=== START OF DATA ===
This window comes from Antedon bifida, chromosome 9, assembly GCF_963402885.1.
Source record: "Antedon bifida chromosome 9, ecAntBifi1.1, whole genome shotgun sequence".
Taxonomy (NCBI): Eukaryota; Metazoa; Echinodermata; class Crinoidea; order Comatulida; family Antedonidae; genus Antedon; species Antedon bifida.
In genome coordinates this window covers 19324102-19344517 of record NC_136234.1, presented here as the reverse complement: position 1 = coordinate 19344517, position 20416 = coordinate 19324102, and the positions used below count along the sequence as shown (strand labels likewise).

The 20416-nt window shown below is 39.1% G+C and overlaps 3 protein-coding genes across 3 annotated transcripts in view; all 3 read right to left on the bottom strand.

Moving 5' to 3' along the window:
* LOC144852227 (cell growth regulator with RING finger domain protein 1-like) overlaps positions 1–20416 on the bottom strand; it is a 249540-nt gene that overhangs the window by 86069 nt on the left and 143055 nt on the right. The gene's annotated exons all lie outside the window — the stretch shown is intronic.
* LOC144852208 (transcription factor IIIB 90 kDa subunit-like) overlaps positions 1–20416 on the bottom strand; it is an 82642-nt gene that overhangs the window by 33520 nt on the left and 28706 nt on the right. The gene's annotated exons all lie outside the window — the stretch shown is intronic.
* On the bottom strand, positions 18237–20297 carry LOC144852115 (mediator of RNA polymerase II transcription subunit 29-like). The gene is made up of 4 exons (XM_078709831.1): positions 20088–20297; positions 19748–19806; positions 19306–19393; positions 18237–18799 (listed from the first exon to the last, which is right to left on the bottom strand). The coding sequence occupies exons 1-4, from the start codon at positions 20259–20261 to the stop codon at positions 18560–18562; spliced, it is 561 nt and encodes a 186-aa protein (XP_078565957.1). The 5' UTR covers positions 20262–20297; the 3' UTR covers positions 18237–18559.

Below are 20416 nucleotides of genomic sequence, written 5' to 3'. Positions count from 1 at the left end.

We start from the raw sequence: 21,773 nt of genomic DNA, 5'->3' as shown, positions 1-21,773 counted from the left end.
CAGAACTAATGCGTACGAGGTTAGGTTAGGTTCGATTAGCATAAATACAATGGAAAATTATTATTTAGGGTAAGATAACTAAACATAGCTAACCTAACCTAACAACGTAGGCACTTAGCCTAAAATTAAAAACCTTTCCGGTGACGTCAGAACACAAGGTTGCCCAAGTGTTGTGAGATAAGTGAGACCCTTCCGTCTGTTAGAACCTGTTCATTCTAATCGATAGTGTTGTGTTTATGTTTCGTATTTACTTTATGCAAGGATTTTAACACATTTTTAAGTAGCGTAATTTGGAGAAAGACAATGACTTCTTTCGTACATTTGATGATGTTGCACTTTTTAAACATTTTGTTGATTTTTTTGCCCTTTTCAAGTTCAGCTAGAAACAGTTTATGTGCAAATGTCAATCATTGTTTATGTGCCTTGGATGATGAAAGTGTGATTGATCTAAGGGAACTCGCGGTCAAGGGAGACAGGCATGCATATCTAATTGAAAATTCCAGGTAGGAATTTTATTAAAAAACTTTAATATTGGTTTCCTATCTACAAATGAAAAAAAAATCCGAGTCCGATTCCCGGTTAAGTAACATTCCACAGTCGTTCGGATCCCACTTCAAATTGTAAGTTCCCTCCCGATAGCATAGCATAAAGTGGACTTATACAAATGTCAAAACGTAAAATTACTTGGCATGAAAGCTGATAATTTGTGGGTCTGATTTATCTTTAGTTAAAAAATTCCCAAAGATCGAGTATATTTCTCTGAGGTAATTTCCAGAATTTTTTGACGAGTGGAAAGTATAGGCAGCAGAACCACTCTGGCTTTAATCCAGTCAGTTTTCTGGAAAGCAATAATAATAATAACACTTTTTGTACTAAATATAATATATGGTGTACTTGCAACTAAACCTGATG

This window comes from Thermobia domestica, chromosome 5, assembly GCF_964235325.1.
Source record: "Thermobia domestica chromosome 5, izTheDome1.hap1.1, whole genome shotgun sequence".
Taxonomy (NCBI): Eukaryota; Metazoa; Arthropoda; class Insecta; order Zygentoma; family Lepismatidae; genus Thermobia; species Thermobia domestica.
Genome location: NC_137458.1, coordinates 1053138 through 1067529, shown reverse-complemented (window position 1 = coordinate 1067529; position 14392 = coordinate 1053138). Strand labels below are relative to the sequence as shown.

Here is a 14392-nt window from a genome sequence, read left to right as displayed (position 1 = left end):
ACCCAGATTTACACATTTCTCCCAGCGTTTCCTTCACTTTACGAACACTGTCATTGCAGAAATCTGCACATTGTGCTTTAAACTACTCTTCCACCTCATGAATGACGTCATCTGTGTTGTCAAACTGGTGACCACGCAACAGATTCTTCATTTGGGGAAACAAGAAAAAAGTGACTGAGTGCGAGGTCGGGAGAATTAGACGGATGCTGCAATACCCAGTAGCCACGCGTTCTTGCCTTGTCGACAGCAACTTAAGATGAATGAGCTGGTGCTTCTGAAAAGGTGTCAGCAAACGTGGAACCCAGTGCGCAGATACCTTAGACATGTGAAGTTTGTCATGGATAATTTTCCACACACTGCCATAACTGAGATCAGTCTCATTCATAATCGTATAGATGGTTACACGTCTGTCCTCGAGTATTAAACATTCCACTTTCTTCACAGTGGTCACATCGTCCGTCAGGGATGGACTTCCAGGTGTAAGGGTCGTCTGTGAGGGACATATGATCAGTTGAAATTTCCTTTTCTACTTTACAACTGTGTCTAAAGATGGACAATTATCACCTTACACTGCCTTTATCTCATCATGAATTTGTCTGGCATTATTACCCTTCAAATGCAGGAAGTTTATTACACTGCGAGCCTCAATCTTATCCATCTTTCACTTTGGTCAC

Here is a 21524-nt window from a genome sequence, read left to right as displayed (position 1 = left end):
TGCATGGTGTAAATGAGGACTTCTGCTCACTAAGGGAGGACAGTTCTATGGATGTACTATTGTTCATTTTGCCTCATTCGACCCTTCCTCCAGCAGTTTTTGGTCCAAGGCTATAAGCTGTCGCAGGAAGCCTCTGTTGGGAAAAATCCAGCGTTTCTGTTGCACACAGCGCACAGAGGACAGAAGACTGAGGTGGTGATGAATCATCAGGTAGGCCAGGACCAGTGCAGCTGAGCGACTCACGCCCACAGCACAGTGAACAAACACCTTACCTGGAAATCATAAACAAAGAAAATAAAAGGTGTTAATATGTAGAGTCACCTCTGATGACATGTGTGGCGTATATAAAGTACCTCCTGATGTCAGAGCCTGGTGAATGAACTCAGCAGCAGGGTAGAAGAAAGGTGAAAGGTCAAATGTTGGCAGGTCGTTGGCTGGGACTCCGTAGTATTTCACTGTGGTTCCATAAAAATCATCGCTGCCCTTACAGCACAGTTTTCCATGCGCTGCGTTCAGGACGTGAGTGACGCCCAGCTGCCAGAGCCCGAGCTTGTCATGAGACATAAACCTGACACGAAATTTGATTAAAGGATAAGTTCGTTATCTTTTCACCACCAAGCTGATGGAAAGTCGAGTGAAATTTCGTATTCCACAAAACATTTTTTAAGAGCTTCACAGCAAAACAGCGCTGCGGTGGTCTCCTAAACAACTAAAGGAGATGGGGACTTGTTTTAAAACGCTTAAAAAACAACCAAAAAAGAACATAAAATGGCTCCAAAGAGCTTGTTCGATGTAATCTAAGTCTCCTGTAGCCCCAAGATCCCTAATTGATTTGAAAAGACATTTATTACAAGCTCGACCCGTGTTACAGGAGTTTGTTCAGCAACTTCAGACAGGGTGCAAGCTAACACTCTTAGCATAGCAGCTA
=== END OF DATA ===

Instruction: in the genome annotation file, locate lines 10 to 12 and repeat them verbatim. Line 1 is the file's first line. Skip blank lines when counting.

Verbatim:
Below are 20416 nucleotides of genomic sequence, written 5' to 3'. Positions count from 1 at the left end.

We start from the raw sequence: 21,773 nt of genomic DNA, 5'->3' as shown, positions 1-21,773 counted from the left end.
CAGAACTAATGCGTACGAGGTTAGGTTAGGTTCGATTAGCATAAATACAATGGAAAATTATTATTTAGGGTAAGATAACTAAACATAGCTAACCTAACCTAACAACGTAGGCACTTAGCCTAAAATTAAAAACCTTTCCGGTGACGTCAGAACACAAGGTTGCCCAAGTGTTGTGAGATAAGTGAGACCCTTCCGTCTGTTAGAACCTGTTCATTCTAATCGATAGTGTTGTGTTTATGTTTCGTATTTACTTTATGCAAGGATTTTAACACATTTTTAAGTAGCGTAATTTGGAGAAAGACAATGACTTCTTTCGTACATTTGATGATGTTGCACTTTTTAAACATTTTGTTGATTTTTTTGCCCTTTTCAAGTTCAGCTAGAAACAGTTTATGTGCAAATGTCAATCATTGTTTATGTGCCTTGGATGATGAAAGTGTGATTGATCTAAGGGAACTCGCGGTCAAGGGAGACAGGCATGCATATCTAATTGAAAATTCCAGGTAGGAATTTTATTAAAAAACTTTAATATTGGTTTCCTATCTACAAATGAAAAAAAAATCCGAGTCCGATTCCCGGTTAAGTAACATTCCACAGTCGTTCGGATCCCACTTCAAATTGTAAGTTCCCTCCCGATAGCATAGCATAAAGTGGACTTATACAAATGTCAAAACGTAAAATTACTTGGCATGAAAGCTGATAATTTGTGGGTCTGATTTATCTTTAGTTAAAAAATTCCCAAAGATCGAGTATATTTCTCTGAGGTAATTTCCAGAATTTTTTGACGAGTGGAAAGTATAGGCAGCAGAACCACTCTGGCTTTAATCCAGTCAGTTTTCTGGAAAGCAATAATAATAATAACACTTTTTGTACTAAATATAATATATGGTGTACTTGCAACTAAACCTGATG